Responses of coral-associated bacterial communities to heat stress differ with Symbiodinium type on the same coral host

Authors

  • RAECHEL A. LITTMAN,

    1. Australian Institute of Marine Science, Townsville, Australia
    2. ARC Centre of Excellence for Coral Reef Studies and School of Marine and Tropical Biology, James Cook University, Townsville, Qld 4811, Australia
    3. AIMS@JCU, Townsville, Qld 4811 Australia
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  • DAVID G. BOURNE,

    1. Australian Institute of Marine Science, Townsville, Australia
    2. AIMS@JCU, Townsville, Qld 4811 Australia
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  • BETTE L. WILLIS

    1. ARC Centre of Excellence for Coral Reef Studies and School of Marine and Tropical Biology, James Cook University, Townsville, Qld 4811, Australia
    2. AIMS@JCU, Townsville, Qld 4811 Australia
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Raechel Littman, Fax: +61 7 4772 5852E-mail: raechel.littman@jcu.edu.au

Abstract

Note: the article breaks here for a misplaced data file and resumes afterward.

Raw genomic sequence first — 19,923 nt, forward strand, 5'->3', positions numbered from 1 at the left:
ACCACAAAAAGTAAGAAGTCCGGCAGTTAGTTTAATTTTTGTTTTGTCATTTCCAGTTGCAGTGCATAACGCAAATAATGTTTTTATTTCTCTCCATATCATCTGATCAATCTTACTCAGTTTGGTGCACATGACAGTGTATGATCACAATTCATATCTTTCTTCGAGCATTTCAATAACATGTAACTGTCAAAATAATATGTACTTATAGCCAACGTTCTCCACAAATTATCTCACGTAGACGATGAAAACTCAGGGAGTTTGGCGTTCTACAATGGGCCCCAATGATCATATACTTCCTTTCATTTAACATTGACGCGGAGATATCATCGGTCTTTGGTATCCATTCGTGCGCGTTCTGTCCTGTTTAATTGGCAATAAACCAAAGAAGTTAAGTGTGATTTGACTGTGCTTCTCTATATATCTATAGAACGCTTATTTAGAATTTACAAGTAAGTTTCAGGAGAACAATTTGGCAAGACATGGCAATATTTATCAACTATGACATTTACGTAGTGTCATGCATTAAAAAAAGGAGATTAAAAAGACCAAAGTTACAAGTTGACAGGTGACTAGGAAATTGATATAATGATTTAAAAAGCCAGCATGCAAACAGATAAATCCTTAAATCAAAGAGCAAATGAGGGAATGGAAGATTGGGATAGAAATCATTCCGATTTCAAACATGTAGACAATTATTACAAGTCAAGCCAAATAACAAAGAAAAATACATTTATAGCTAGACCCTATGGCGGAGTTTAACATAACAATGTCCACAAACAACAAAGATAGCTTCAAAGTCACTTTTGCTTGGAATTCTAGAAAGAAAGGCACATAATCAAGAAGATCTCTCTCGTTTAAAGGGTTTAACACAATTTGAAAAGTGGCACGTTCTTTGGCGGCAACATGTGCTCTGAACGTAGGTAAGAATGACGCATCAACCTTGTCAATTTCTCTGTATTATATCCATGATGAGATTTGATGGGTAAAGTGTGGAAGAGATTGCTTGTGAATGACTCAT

This study compared the effect of heat stress on coral-associated bacterial communities among juveniles of the coral, Acropora tenuis, hosting different Symbiodinium types. In comparison to a control temperature treatment (28 °C), we documented dramatic changes in bacterial associates on juvenile corals harbouring ITS 1 type D Symbiodinium when placed in a high (32 °C) temperature treatment. In particular, there was a marked increase in the number of retrieved Vibrio affiliated sequences, which coincided with a 44% decline in the photochemical efficiency of the D-juveniles. Interestingly, these Vibrio sequences affiliated most closely with the coral pathogen, Vibrio coralliilyticus, which has been implicated in some coral disease outbreaks. In contrast, A. tenuis hosting ITS 1 type C1 Symbiodinium did not exhibit major bacterial shifts in the elevated temperature treatment, indicating a more stable bacterial community during thermal stress; concomitantly a decline (10%) in photochemical efficiency was minimal for this group. D juveniles that had been exposed to moderately elevated sea temperatures (30 °C) in the field before being placed in the control temperature treatment displayed a decrease in the number of Vibrio affiliated sequences and bacterial profiles shifted to become more similar to profiles of corals harbouring type C1 Symbiodinium. In combination, these results demonstrate that thermal stress can result in shifts in coral-associated bacterial communities, which may lead to deteriorating coral health. The lower resilience of A. tenuis to thermal stress when harbouring Symbiodinium D highlights the importance of inter-kingdom interactions among the coral host, dinoflagellate endosymbiont and bacterial associates for coral health and resilience.

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